A broad-bipartisan coalition of U.S. Representatives introduced Anti-Blockade legislation Wednesday, spearheaded by the Congressional Armenian Caucus, increasing U.S. pressure on Azerbaijan to end its two-month long blockade of 120,000 Armenians in their indigenous Artsakh (Nagorno-Karabakh) homeland, reported the Armenian National Committee of America (ANCA).
In a letter to Congressional colleagues encouraging support for the anti-blockade resolution, Rep. Frank Pallone (D-NJ), founding Co-Chair of the Armenian Caucus, explained: “The Aliyev regime is taking premediated steps to remove the indigenous Armenian population from Artsakh and deprive them of the opportunity to live freely, democratically, and with dignity in the land of their ancestors – a clear sign of ethnic cleansing that we cannot ignore.” Rep. Pallone asserted, “The United States must act immediately and use every diplomatic tool available to reopen the corridor before this humanitarian crisis becomes catastrophic.”
Joining Representatives Pallone and Brad Sherman (D-CA) as early supporters of the anti-blockade resolution are Congressional Armenian Caucus Co-chairs Gus Bilirakis (R-FL), Adam Schiff (D-CA), and David Valadao (R-CA), and over 60 U.S. Representatives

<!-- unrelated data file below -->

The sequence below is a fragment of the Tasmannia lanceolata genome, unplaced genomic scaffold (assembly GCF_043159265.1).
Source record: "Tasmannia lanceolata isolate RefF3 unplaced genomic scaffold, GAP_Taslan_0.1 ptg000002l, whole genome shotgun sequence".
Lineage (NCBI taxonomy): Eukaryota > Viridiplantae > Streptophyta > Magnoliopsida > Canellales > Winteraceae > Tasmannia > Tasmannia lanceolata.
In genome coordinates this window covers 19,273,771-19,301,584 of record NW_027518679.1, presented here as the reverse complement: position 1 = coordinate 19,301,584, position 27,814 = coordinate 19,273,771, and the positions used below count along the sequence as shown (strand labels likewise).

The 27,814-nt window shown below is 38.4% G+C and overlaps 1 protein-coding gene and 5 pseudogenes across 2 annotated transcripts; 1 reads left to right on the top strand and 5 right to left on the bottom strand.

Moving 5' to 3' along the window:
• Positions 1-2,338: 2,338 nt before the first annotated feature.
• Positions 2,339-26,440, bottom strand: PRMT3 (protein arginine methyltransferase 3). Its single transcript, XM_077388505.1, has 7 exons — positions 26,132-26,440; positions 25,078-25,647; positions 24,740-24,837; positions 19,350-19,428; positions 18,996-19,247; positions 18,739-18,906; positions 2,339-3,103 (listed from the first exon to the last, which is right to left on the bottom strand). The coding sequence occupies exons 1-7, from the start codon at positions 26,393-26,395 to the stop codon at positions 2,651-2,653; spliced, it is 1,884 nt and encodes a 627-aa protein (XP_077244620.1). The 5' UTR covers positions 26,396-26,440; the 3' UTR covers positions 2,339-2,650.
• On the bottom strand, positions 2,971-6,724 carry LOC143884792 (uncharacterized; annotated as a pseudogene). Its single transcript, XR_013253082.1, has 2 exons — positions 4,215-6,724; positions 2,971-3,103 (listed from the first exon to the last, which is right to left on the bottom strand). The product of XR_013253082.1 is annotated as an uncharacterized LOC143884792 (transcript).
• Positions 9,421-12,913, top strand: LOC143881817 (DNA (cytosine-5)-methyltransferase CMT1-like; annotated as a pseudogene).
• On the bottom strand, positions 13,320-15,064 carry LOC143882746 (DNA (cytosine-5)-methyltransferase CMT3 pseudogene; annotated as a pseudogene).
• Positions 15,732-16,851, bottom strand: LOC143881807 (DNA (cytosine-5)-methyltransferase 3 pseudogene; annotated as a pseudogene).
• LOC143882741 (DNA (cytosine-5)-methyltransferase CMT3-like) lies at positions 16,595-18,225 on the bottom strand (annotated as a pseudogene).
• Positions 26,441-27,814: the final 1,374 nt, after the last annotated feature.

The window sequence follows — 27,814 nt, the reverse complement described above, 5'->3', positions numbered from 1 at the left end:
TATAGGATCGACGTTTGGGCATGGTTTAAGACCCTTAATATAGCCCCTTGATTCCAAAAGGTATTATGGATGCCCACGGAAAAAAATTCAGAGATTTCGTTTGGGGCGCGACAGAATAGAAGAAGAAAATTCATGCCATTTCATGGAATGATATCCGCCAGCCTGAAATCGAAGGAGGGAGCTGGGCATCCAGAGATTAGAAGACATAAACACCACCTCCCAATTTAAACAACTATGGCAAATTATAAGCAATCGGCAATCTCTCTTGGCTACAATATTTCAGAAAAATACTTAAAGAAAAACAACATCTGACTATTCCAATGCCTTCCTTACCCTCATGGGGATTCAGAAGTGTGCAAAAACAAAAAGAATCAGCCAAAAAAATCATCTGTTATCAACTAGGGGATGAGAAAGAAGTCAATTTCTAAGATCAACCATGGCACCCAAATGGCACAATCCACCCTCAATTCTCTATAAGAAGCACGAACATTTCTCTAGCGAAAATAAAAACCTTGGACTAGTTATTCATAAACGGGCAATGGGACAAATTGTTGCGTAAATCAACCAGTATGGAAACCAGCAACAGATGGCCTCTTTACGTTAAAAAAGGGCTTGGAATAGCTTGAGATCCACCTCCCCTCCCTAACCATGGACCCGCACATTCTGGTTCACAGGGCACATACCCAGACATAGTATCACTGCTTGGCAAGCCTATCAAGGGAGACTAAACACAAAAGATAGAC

The Anti-Blockade resolution lead co-sponsors were outspoken on the need to hold Azerbaijan accountable.
“The United States must act. That’s why my Armenia Caucus colleagues and I have introduced a resolution that will put Congress on the record as unequivocally condemning this deadly blockade,” said Rep. Sherman. “Let’s be clear about what this is – an attempt by Azerbaijan to force Artsakh’s ethnic Armenian population out of their homes by making life in Artsakh impossible. The tactic is blockade. The effect is civilian deprivation. The object is ethnic cleansing.”
In addition to forcefully condemning Azerbaijan’s actions, the resolution would place the U.S. House of Representatives on record in favor of five practical remedies to the worsening humanitarian crisis in Artsakh caused by Azerbaijan’s blockade of food, medicine, and other vital necessities:
1) U.S. leadership in rallying the global community to petition international and multinational courts to investigate Azerbaijani war crimes.
2) U.S. cooperation with international partners, including Artsakh authorities, in securing the deployment of international observers to the Lachin Corridor.
3) Presidential action to immediately suspend any U.S. military or security assistance to Azerbaijan, and to enforce Section 907 of the FREEDOM Support Act
4) Presidential enforcement of statutory sanctions authority against Azerbaijani officials responsible for the blockade of Artsakh and other human rights violations
5) A robust program of sustained U.S. humanitarian relief and longer-term development assistance to the Armenian victims of Azerbaijani aggression in Artsakh.